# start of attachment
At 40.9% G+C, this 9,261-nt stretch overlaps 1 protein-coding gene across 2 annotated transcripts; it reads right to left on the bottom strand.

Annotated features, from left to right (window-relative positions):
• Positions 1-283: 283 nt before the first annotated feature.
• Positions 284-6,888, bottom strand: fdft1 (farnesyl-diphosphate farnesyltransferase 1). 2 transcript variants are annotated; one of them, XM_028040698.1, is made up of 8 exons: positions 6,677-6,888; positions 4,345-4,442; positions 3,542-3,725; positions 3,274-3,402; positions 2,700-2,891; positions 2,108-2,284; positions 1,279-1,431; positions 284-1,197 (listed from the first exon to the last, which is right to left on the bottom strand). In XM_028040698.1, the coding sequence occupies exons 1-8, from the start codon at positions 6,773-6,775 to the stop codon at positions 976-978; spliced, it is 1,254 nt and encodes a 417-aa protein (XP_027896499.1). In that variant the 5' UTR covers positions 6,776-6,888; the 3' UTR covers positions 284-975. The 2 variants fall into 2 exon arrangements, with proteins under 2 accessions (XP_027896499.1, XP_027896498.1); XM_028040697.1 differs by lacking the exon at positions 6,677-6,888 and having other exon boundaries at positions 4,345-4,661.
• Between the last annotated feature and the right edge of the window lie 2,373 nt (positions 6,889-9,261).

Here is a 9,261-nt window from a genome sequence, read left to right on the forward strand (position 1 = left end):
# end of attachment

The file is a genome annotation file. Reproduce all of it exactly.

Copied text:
At 40.9% G+C, this 9,261-nt stretch overlaps 1 protein-coding gene across 2 annotated transcripts; it reads right to left on the bottom strand.

Annotated features, from left to right (window-relative positions):
• Positions 1-283: 283 nt before the first annotated feature.
• Positions 284-6,888, bottom strand: fdft1 (farnesyl-diphosphate farnesyltransferase 1). 2 transcript variants are annotated; one of them, XM_028040698.1, is made up of 8 exons: positions 6,677-6,888; positions 4,345-4,442; positions 3,542-3,725; positions 3,274-3,402; positions 2,700-2,891; positions 2,108-2,284; positions 1,279-1,431; positions 284-1,197 (listed from the first exon to the last, which is right to left on the bottom strand). In XM_028040698.1, the coding sequence occupies exons 1-8, from the start codon at positions 6,773-6,775 to the stop codon at positions 976-978; spliced, it is 1,254 nt and encodes a 417-aa protein (XP_027896499.1). In that variant the 5' UTR covers positions 6,776-6,888; the 3' UTR covers positions 284-975. The 2 variants fall into 2 exon arrangements, with proteins under 2 accessions (XP_027896499.1, XP_027896498.1); XM_028040697.1 differs by lacking the exon at positions 6,677-6,888 and having other exon boundaries at positions 4,345-4,661.
• Between the last annotated feature and the right edge of the window lie 2,373 nt (positions 6,889-9,261).

Here is a 9,261-nt window from a genome sequence, read left to right on the forward strand (position 1 = left end):